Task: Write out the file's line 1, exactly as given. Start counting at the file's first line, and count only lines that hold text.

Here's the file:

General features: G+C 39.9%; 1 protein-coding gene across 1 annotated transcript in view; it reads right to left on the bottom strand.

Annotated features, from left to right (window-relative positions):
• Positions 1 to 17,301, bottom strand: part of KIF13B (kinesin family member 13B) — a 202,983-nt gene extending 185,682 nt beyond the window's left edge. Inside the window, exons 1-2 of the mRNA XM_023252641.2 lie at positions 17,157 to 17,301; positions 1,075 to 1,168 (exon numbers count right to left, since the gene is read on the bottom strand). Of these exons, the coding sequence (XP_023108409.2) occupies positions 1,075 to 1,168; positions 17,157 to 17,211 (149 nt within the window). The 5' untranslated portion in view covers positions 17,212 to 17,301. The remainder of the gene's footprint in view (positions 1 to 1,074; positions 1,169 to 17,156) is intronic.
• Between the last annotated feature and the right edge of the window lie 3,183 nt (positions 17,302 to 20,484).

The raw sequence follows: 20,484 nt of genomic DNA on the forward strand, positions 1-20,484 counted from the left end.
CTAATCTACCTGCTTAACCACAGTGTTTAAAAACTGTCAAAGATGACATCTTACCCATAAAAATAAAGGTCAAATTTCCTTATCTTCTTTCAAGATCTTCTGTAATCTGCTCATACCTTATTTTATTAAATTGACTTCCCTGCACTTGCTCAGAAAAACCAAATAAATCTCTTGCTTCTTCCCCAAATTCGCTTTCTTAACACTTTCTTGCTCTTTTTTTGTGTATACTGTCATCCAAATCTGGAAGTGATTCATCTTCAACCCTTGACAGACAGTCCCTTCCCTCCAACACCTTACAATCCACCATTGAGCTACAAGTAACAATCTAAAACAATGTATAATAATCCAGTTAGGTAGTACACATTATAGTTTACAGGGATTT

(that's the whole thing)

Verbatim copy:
General features: G+C 39.9%; 1 protein-coding gene across 1 annotated transcript in view; it reads right to left on the bottom strand.